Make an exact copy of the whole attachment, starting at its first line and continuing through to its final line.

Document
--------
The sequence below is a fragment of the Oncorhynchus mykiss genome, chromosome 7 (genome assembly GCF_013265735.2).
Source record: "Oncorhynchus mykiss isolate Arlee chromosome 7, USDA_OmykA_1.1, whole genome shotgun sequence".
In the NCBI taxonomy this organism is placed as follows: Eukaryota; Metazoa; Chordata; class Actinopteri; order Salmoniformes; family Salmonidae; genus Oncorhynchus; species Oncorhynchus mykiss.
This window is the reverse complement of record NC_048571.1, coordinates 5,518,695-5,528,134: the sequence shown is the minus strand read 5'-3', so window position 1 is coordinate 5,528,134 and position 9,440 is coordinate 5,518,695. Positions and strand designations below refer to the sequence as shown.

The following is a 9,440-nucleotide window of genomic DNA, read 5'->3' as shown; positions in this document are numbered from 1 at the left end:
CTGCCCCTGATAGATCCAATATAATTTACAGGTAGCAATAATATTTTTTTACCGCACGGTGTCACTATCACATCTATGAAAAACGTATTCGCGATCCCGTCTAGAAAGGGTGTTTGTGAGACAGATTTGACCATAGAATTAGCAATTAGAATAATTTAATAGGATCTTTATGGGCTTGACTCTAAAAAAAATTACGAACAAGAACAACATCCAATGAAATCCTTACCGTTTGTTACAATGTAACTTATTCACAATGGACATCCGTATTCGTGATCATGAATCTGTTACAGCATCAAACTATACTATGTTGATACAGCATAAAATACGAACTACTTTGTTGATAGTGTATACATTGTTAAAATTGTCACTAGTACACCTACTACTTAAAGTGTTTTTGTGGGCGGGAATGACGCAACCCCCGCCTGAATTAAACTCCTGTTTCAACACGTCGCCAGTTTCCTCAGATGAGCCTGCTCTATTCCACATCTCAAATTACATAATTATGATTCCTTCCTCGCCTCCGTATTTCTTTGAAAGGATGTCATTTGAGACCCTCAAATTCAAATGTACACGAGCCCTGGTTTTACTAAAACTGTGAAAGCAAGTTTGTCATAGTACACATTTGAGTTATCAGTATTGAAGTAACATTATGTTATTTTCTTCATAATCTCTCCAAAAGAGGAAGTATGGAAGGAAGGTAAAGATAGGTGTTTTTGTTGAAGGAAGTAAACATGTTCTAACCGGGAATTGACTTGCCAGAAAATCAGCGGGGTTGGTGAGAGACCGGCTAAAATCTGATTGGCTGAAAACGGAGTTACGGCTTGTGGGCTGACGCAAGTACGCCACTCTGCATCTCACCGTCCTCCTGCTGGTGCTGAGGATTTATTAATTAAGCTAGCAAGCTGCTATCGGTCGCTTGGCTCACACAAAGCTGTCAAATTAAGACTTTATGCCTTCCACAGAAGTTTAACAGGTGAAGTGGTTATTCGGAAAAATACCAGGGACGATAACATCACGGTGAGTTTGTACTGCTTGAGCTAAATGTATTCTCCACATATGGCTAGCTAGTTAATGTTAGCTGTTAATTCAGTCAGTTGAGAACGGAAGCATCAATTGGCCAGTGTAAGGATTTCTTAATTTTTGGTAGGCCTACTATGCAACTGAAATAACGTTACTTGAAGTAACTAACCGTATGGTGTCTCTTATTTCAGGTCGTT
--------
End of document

The sequence below is a fragment of the Oncorhynchus mykiss genome, chromosome 7 (genome assembly GCF_013265735.2).
Source record: "Oncorhynchus mykiss isolate Arlee chromosome 7, USDA_OmykA_1.1, whole genome shotgun sequence".
In the NCBI taxonomy this organism is placed as follows: Eukaryota; Metazoa; Chordata; class Actinopteri; order Salmoniformes; family Salmonidae; genus Oncorhynchus; species Oncorhynchus mykiss.
This window is the reverse complement of record NC_048571.1, coordinates 5,518,695-5,528,134: the sequence shown is the minus strand read 5'-3', so window position 1 is coordinate 5,528,134 and position 9,440 is coordinate 5,518,695. Positions and strand designations below refer to the sequence as shown.

The following is a 9,440-nucleotide window of genomic DNA, read 5'->3' as shown; positions in this document are numbered from 1 at the left end:
CTGCCCCTGATAGATCCAATATAATTTACAGGTAGCAATAATATTTTTTTACCGCACGGTGTCACTATCACATCTATGAAAAACGTATTCGCGATCCCGTCTAGAAAGGGTGTTTGTGAGACAGATTTGACCATAGAATTAGCAATTAGAATAATTTAATAGGATCTTTATGGGCTTGACTCTAAAAAAAATTACGAACAAGAACAACATCCAATGAAATCCTTACCGTTTGTTACAATGTAACTTATTCACAATGGACATCCGTATTCGTGATCATGAATCTGTTACAGCATCAAACTATACTATGTTGATACAGCATAAAATACGAACTACTTTGTTGATAGTGTATACATTGTTAAAATTGTCACTAGTACACCTACTACTTAAAGTGTTTTTGTGGGCGGGAATGACGCAACCCCCGCCTGAATTAAACTCCTGTTTCAACACGTCGCCAGTTTCCTCAGATGAGCCTGCTCTATTCCACATCTCAAATTACATAATTATGATTCCTTCCTCGCCTCCGTATTTCTTTGAAAGGATGTCATTTGAGACCCTCAAATTCAAATGTACACGAGCCCTGGTTTTACTAAAACTGTGAAAGCAAGTTTGTCATAGTACACATTTGAGTTATCAGTATTGAAGTAACATTATGTTATTTTCTTCATAATCTCTCCAAAAGAGGAAGTATGGAAGGAAGGTAAAGATAGGTGTTTTTGTTGAAGGAAGTAAACATGTTCTAACCGGGAATTGACTTGCCAGAAAATCAGCGGGGTTGGTGAGAGACCGGCTAAAATCTGATTGGCTGAAAACGGAGTTACGGCTTGTGGGCTGACGCAAGTACGCCACTCTGCATCTCACCGTCCTCCTGCTGGTGCTGAGGATTTATTAATTAAGCTAGCAAGCTGCTATCGGTCGCTTGGCTCACACAAAGCTGTCAAATTAAGACTTTATGCCTTCCACAGAAGTTTAACAGGTGAAGTGGTTATTCGGAAAAATACCAGGGACGATAACATCACGGTGAGTTTGTACTGCTTGAGCTAAATGTATTCTCCACATATGGCTAGCTAGTTAATGTTAGCTGTTAATTCAGTCAGTTGAGAACGGAAGCATCAATTGGCCAGTGTAAGGATTTCTTAATTTTTGGTAGGCCTACTATGCAACTGAAATAACGTTACTTGAAGTAACTAACCGTATGGTGTCTCTTATTTCAGGTCGTT